The Lok Sabha may see government coming up with some non-contentious bills for discussion and passage in the absence of opposition MPs, some of whom have been suspended for five days.
To start with, it has listed for discussion on Tuesday the ‘plight of farmers’ hoping that the sensitive issue may force the opposition to join the debate and bring the House back on track.
It may not press its legislative agenda immediately on Tuesday, when some of the opposition parties may sit out of the House in protest against suspension of 25 MPs, but aims at getting the bills passed in the Lok Sabha where it has a majority in the remaining days of this session that ends on August 13.
This would save it sometime in the next session when it can take up these bills in the Rajya Sabha.
The support that poured in for the Congress had taken the government’s floor leaders by surprise, particularly after they distanced themselves from the ‘resignation-first-debate-later’ stand of the party.
A senior minister said that the speaker Sumitra Mahajn’s order was a ‘message’ to the errant MPs and an effort by her to restore order in the house.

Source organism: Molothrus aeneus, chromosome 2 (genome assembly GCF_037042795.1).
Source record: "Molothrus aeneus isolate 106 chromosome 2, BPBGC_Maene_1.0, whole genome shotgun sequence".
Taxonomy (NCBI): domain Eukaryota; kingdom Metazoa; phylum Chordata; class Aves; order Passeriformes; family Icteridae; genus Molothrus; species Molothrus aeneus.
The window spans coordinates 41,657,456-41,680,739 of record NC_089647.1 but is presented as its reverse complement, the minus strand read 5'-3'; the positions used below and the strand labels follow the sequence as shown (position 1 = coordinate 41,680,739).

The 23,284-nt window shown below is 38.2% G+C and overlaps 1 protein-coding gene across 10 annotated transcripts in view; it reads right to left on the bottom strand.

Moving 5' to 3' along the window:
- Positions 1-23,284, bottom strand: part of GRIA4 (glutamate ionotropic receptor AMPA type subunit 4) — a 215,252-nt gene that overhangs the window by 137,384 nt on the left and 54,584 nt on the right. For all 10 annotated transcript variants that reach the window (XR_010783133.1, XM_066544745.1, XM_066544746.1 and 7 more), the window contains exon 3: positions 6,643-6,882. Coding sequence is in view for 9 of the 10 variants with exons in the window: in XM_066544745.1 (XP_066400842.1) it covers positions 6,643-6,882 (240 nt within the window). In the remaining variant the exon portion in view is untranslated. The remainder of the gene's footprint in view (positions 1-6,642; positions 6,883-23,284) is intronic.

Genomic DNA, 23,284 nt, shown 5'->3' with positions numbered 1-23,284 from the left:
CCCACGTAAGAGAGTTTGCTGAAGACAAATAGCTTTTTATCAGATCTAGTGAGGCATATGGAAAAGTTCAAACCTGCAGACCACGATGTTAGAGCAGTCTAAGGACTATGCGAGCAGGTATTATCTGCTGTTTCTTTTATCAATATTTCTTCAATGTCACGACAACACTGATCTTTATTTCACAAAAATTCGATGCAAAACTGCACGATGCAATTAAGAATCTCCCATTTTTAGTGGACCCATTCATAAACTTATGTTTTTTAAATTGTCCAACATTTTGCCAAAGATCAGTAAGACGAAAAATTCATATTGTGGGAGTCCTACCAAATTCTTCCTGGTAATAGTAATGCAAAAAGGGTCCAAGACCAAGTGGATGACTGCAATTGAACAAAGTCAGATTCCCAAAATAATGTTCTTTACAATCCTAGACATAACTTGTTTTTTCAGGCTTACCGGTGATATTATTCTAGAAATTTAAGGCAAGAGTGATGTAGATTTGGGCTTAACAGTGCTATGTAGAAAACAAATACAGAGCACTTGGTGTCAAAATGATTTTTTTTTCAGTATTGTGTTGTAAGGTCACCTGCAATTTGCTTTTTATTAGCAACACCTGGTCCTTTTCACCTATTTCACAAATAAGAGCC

“What other options did the Speaker have? You don’t allow the house to function, troop into the well, display placard and then say it’s the responsibility of the government to conduct the house. The speaker had been dealing with them very patiently,” parliamentary affairs minister M Venkaiah Naidu told reporters.
Trinamool Congress and Aam Aadmi Party were quick to announce a boycott of house proceedings for five days to protest against the suspension. The West Bengal based party had earlier in the meeting supported a debate on serious issues confronting the people, making the government see chinks in opposition’s armour.
However, some floor managers of the government believe the Monday development will create more problems for them and dash whatever hope, if at all, was left about getting some bills passed.
With little chances of the Rajya Sabha functioning, government leaders were planning to use its majority in the Lok Sabha to clear some non-contentious bills even amidst a din. “Sometime, chaos is better than a stalemate. There is possibility of finding a solution in a chaos,” a senior minister said.